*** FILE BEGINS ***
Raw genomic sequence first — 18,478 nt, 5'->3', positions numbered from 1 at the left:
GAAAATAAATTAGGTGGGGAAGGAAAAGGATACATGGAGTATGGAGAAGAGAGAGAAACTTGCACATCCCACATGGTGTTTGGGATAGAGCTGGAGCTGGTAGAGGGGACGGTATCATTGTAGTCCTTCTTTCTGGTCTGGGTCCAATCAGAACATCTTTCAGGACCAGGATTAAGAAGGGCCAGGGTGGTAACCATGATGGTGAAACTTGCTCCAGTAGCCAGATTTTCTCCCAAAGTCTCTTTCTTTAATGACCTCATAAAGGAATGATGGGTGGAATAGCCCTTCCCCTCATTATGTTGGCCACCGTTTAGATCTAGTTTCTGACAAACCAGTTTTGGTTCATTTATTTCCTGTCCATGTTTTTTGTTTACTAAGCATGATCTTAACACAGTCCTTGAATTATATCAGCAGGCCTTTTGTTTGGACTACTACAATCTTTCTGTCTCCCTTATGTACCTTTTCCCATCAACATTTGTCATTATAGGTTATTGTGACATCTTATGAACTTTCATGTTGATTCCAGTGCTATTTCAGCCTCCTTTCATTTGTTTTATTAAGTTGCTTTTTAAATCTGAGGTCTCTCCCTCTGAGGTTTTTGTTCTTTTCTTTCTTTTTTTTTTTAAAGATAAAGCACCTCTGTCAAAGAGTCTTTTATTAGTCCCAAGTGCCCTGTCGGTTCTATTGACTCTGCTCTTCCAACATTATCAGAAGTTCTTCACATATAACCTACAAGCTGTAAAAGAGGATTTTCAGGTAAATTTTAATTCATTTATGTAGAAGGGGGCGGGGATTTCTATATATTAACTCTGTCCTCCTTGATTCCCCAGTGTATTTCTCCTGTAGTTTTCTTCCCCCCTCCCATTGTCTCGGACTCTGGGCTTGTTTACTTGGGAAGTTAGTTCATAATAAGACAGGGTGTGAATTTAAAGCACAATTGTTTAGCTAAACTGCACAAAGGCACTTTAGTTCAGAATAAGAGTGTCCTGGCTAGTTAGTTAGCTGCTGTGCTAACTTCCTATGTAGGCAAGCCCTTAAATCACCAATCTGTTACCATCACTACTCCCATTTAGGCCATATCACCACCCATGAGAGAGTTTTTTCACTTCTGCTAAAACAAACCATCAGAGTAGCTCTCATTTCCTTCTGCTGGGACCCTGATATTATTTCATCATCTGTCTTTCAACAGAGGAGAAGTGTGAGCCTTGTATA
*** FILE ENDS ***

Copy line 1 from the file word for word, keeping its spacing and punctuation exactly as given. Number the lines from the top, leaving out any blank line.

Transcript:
Raw genomic sequence first — 18,478 nt, 5'->3', positions numbered from 1 at the left: